Business investing – your questions answered

Originally published at: Business investing – your questions answered – InvestEngine Insights

For a lot of business owners, investing their business cash is an opportunity that’s overlooked. 

In May, we held a webinar with Sage’s Chris Downing and InvestEngine’s Head of Investments, Andrew Prosser, to explore the opportunities in business investing. 

At the end of the session, we opened up questions to the floor to get Chris and Andrew’s expert insight on all things investing business cash. 

Here, we’ve compiled the key questions and answers from the session.

Who can open an InvestEngine Business Account? 

Andrew: “Limited companies and partnerships. Those are the two company structures that we’re set up to open accounts for. If you run another business, like a sole trader, then it’s best to get in contact with us and we can discuss your options.”

What sort of businesses should consider investing? 

Chris: “It comes down to businesses which have a relatively stable cash flow, so you have that element of certainty. So, if you’re a business where you have huge fluctuations in terms of trade or whether your income streams are coming through, it’s a case of having a really good handle on your finances and business planning. 

“However, if you’ve got a business with regular customers paying you, you’ve got a good cash flow, maybe in the service industry etc., you’ll have a pretty good degree of certainty in terms of your VAT returns and profitability. In this instance, you can manage quite happily in terms of what surplus cash you’ve got. It comes down to the difference between profitability and cash outflows. You may have a business which is actually quite profitable, but if you’ve got quite a bit of debt, you’ve got assets on hire purchase or you’ve got loans, you need to be thinking about not only your profitability but the cash you need to pay off those debts as well.

“So, it’s not just about the business type, it’s actually your business’ trading situation and your overall balance sheet. Are you on top of your business finances? How regularly do you reconcile your bank? How regularly do you review your financial position with your accountant or bookkeeper? Do you know how much you’re paying on a monthly basis on hire purchase and loans? That way, you have a really good idea of what your surplus cash is on a monthly basis.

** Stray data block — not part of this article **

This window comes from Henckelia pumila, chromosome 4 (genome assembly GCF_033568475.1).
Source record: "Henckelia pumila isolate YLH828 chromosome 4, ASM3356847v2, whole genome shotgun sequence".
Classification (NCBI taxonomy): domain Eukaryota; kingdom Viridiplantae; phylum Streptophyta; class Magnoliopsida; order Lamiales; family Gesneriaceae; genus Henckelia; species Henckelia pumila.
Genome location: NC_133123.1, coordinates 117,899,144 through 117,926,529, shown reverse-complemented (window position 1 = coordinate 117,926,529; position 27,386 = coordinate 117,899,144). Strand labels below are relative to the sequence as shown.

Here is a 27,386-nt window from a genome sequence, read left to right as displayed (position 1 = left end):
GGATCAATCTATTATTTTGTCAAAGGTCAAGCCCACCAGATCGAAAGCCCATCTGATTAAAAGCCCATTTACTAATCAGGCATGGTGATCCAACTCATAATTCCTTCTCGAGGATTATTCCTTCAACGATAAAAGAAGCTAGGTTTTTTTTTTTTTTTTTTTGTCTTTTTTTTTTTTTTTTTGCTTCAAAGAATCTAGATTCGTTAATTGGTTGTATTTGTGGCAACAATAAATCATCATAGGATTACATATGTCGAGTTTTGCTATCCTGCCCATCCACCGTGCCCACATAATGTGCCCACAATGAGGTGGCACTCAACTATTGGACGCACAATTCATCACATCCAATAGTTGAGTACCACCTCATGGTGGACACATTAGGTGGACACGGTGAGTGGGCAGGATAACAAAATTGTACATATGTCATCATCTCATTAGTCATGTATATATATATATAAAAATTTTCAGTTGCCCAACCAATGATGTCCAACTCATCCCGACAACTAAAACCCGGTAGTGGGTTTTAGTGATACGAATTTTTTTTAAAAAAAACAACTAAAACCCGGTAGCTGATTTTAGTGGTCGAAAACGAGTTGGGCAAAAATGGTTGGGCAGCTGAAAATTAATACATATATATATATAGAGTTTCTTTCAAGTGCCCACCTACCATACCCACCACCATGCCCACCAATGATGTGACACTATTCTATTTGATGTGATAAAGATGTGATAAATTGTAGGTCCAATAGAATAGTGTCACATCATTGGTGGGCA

“You can then think about how much of that you might want to put into an investment portfolio and how much you should be putting to one side for taxes. If you know what your corporation tax liability is going to be, let’s call it £40,000, you know you need to be putting aside £3,000 every month to save for that. In theory, this is something you could get a better return from.”

How does tax reporting work with Business Accounts? 

Andrew: “At the end of the tax year, InvestEngine will provide you with two reports. The first is a consolidated tax certificate, a CTC, which shows the interest income and the dividend income that your portfolio has earned. 

“The second report is a capital gains tax report. This shows the realised gains and losses on the ETFs in your portfolio. Both of those reports are for the 12 months ending the 5th April, so it’s perfect for completing your tax return. You can also, if you want to, go into your account and generate customer reports and statements.”

From an accounting perspective, how should money that has been invested be categorised on the accounting software? 

Chris: “Imagine you’ve got £10,000 in your bank account, that is a balance sheet item. If you then invest that with InvestEngine for example, that’s effectively another bank account, in simple terms. It’s an asset of the business. So, within the accounting software you create another cash or bank account, for simplicity.